The break instruction breaks any type of loop and jump to the next instruction after the loop. Any flow control instruction can be embedded in any other flow control instruction.


while i<80 do                 -- it loops for i equal to 5, 10, 20, and 40

repeat                        -- it loops for i equal to 10, 20, 40, 80
until i==80

until i==82                   -- warning: this loop will never ending and will block the Lua Engine & Cheat Engine

for i = 10, 14 do             -- it loops for i equal to 10, 11, 12, 13, and 14

for i = 10, 14, 2 do          -- it loops for i equal to 10, 12, and 14

for i = 10, 14, 2.1 do        -- it loops for i equal to 10 and 12.1

for i = 10, 14, -2.1 do       -- it never loops because the start value 10<14 and step is negative

for i = 14, 10, -2.1 do       -- it loops for i equal to 14 and 11.9

  local MyVar=314;
  print(MyVar)                -- prints '314' and new line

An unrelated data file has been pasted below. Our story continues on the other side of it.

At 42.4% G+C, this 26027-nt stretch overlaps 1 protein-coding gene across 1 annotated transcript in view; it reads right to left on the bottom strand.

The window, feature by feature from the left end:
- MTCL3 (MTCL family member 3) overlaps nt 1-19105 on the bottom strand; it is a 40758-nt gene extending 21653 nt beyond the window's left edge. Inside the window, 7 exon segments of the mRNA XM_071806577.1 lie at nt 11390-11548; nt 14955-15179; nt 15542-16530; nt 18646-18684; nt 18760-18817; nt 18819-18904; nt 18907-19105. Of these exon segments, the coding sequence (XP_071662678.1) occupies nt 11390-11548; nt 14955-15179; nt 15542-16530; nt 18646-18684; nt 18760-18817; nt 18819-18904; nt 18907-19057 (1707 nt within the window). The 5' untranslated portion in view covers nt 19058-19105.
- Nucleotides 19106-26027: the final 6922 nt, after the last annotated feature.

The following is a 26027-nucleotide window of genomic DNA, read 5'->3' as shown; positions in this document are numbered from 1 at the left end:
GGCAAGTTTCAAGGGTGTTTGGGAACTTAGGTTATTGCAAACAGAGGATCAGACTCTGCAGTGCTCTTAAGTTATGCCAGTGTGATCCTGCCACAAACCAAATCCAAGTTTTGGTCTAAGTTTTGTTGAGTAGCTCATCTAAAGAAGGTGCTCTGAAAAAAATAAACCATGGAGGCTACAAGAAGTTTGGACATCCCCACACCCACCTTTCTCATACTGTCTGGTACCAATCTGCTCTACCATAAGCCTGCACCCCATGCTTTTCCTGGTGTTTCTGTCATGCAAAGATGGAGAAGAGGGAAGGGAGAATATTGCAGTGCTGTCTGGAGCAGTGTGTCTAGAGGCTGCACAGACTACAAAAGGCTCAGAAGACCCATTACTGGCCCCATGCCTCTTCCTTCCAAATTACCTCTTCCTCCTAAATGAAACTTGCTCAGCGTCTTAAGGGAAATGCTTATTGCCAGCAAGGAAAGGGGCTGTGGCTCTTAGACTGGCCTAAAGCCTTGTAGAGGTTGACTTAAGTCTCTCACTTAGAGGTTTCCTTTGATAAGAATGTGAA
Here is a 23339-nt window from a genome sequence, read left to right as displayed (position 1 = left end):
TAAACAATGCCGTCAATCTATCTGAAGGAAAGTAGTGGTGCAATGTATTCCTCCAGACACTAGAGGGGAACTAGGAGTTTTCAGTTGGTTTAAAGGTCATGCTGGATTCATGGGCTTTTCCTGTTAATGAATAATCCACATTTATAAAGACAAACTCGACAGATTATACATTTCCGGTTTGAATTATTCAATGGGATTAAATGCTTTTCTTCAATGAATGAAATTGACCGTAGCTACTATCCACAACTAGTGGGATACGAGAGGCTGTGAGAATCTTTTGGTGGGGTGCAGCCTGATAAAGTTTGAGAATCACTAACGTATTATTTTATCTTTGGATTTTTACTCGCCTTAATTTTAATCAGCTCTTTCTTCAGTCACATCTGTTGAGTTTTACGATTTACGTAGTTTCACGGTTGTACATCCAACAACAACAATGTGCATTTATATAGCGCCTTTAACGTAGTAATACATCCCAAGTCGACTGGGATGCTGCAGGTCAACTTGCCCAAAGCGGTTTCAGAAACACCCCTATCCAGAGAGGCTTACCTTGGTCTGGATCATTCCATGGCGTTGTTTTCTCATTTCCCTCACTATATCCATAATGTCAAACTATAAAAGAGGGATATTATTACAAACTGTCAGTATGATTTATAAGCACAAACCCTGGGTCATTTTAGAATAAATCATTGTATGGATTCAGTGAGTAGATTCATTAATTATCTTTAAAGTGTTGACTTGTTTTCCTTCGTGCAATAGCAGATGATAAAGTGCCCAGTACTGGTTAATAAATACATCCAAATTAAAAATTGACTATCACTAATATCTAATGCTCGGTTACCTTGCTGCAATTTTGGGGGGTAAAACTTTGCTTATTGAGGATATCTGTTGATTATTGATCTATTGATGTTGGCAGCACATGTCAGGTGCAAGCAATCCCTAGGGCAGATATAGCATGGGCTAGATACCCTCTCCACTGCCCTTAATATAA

print(MyVar)                  -- prints nothing but a new line


Functions are just some special variables, and can be declared at the global level or inside a block or another function.

-- first syntax version
function MyFunction(arg1, arg2, ...)   -- takes 0, 1 to several arguments or undefined number of arguments
  -- statements
  return result1, result2              -- returns 0, 1 to several variables

-- second syntax version
MyFunction = function(arg1, arg2, ...) -- takes 0, 1 to several arguments or undefined number of arguments
  -- statements
  return result1, result2              -- returns 0, 1 to several variables

Any of preceding 2 declaration versions creates a function variable named MyFunction. Then the user can call it, use it or assign it a new value.


MyFunction(MyVar4, MyVar2, MyVar7)   -- calling MyFunction with 3 arguments
MyVar1 = MyFunction(MyVar2, MyVar7)  -- calling MyFunction with 2 arguments and keep the first result in MyVar1
print = MyFunction                   -- now the official print function will be MyFunction
MyFunction = nil                     -- MyFunction will be unavailable now (but print still keeps original MyFunction)
MyFunction = MyVar7                  -- now MyFunction is an alias of the original print function

Any type of arguments or return values are copied by value except for table arguments copied by reference. Any absent argument at function call will have a nil value during calling execution.


Func1=function(Tab, Idx)
  if(Idx==nil) then Idx=1 end        -- giving a default value 1
  Tab[Idx]=-100                      -- changing Idx-th element in the real calling argument table (reference not copy)